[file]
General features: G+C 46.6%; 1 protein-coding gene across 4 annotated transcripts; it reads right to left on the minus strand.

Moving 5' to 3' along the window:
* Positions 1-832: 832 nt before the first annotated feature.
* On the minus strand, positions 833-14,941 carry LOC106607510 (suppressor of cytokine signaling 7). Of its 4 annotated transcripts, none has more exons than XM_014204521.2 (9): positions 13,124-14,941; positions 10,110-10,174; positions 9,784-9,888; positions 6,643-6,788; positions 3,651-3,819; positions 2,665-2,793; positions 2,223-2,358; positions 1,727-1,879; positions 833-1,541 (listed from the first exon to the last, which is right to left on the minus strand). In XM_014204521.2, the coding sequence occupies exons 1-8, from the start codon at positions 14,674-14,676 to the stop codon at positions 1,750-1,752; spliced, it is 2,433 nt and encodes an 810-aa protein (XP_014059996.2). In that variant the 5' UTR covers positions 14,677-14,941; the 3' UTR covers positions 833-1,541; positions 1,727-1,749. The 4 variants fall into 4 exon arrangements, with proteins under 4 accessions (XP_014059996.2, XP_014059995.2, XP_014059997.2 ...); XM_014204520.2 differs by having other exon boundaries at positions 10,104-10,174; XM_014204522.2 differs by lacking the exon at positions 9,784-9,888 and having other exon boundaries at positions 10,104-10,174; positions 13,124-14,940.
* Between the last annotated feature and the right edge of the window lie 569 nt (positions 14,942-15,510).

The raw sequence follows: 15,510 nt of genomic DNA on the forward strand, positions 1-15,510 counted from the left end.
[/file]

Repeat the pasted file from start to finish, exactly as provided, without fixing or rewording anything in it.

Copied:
General features: G+C 46.6%; 1 protein-coding gene across 4 annotated transcripts; it reads right to left on the minus strand.

Moving 5' to 3' along the window:
* Positions 1-832: 832 nt before the first annotated feature.
* On the minus strand, positions 833-14,941 carry LOC106607510 (suppressor of cytokine signaling 7). Of its 4 annotated transcripts, none has more exons than XM_014204521.2 (9): positions 13,124-14,941; positions 10,110-10,174; positions 9,784-9,888; positions 6,643-6,788; positions 3,651-3,819; positions 2,665-2,793; positions 2,223-2,358; positions 1,727-1,879; positions 833-1,541 (listed from the first exon to the last, which is right to left on the minus strand). In XM_014204521.2, the coding sequence occupies exons 1-8, from the start codon at positions 14,674-14,676 to the stop codon at positions 1,750-1,752; spliced, it is 2,433 nt and encodes an 810-aa protein (XP_014059996.2). In that variant the 5' UTR covers positions 14,677-14,941; the 3' UTR covers positions 833-1,541; positions 1,727-1,749. The 4 variants fall into 4 exon arrangements, with proteins under 4 accessions (XP_014059996.2, XP_014059995.2, XP_014059997.2 ...); XM_014204520.2 differs by having other exon boundaries at positions 10,104-10,174; XM_014204522.2 differs by lacking the exon at positions 9,784-9,888 and having other exon boundaries at positions 10,104-10,174; positions 13,124-14,940.
* Between the last annotated feature and the right edge of the window lie 569 nt (positions 14,942-15,510).

The raw sequence follows: 15,510 nt of genomic DNA on the forward strand, positions 1-15,510 counted from the left end.